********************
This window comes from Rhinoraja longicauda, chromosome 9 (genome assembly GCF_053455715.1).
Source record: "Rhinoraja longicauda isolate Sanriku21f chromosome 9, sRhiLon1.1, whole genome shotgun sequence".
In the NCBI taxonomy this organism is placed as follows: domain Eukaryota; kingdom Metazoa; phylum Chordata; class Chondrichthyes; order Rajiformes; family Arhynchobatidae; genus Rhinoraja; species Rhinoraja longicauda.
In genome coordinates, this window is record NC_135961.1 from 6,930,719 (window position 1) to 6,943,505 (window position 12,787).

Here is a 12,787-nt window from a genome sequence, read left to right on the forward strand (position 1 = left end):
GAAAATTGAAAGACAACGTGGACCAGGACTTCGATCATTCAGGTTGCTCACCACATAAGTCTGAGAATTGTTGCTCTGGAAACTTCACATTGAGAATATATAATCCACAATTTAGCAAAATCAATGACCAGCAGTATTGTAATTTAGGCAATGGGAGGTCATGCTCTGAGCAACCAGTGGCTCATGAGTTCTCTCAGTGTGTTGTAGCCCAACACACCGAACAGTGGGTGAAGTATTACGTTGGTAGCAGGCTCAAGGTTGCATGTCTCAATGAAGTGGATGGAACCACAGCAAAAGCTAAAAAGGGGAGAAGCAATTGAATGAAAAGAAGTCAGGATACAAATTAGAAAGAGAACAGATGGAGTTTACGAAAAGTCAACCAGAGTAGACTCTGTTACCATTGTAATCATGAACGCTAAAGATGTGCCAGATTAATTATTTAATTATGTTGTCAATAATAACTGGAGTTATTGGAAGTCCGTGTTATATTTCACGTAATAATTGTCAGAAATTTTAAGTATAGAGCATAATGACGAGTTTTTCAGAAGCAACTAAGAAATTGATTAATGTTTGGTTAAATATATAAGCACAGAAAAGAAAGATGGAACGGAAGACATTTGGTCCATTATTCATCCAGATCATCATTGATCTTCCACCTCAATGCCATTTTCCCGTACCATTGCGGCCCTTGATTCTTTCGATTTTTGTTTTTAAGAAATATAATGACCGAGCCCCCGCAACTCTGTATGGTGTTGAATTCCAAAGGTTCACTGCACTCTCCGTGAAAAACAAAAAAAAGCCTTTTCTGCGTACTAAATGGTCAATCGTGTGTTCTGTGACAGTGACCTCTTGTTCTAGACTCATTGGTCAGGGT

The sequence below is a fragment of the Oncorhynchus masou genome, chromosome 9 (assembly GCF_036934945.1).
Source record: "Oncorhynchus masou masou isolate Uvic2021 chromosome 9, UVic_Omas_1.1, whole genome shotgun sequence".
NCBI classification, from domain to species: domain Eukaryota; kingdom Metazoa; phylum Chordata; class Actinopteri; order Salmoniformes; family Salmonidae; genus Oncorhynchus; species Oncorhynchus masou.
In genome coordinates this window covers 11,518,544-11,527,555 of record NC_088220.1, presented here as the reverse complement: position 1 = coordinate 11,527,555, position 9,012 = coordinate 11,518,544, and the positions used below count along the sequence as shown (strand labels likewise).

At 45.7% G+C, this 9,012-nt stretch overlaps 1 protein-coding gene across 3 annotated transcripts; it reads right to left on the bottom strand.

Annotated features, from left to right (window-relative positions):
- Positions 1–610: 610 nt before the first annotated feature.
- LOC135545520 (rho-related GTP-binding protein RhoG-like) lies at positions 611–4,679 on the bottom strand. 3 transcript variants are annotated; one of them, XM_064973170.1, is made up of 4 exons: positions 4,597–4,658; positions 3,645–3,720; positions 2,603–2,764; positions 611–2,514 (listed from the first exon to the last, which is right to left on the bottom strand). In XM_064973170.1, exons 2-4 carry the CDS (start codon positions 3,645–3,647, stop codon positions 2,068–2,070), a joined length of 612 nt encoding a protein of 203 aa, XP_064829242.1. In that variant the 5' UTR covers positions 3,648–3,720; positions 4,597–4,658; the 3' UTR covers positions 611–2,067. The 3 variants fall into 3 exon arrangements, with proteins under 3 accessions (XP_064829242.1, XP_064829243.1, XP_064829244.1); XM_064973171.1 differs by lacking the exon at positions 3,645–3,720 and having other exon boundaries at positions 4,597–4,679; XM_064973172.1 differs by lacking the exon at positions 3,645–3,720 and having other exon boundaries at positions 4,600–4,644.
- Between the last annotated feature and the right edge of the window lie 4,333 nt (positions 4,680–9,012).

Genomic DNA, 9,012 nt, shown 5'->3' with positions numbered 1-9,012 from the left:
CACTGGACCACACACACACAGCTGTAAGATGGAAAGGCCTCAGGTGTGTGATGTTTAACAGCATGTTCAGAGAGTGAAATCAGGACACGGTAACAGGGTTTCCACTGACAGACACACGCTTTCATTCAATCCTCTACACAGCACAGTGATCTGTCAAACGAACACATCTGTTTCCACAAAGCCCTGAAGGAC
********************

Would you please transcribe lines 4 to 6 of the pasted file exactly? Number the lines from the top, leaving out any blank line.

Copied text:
In genome coordinates, this window is record NC_135961.1 from 6,930,719 (window position 1) to 6,943,505 (window position 12,787).

Here is a 12,787-nt window from a genome sequence, read left to right on the forward strand (position 1 = left end):
GAAAATTGAAAGACAACGTGGACCAGGACTTCGATCATTCAGGTTGCTCACCACATAAGTCTGAGAATTGTTGCTCTGGAAACTTCACATTGAGAATATATAATCCACAATTTAGCAAAATCAATGACCAGCAGTATTGTAATTTAGGCAATGGGAGGTCATGCTCTGAGCAACCAGTGGCTCATGAGTTCTCTCAGTGTGTTGTAGCCCAACACACCGAACAGTGGGTGAAGTATTACGTTGGTAGCAGGCTCAAGGTTGCATGTCTCAATGAAGTGGATGGAACCACAGCAAAAGCTAAAAAGGGGAGAAGCAATTGAATGAAAAGAAGTCAGGATACAAATTAGAAAGAGAACAGATGGAGTTTACGAAAAGTCAACCAGAGTAGACTCTGTTACCATTGTAATCATGAACGCTAAAGATGTGCCAGATTAATTATTTAATTATGTTGTCAATAATAACTGGAGTTATTGGAAGTCCGTGTTATATTTCACGTAATAATTGTCAGAAATTTTAAGTATAGAGCATAATGACGAGTTTTTCAGAAGCAACTAAGAAATTGATTAATGTTTGGTTAAATATATAAGCACAGAAAAGAAAGATGGAACGGAAGACATTTGGTCCATTATTCATCCAGATCATCATTGATCTTCCACCTCAATGCCATTTTCCCGTACCATTGCGGCCCTTGATTCTTTCGATTTTTGTTTTTAAGAAATATAATGACCGAGCCCCCGCAACTCTGTATGGTGTTGAATTCCAAAGGTTCACTGCACTCTCCGTGAAAAACAAAAAAAAGCCTTTTCTGCGTACTAAATGGTCAATCGTGTGTTCTGTGACAGTGACCTCTTGTTCTAGACTCATTGGTCAGGGT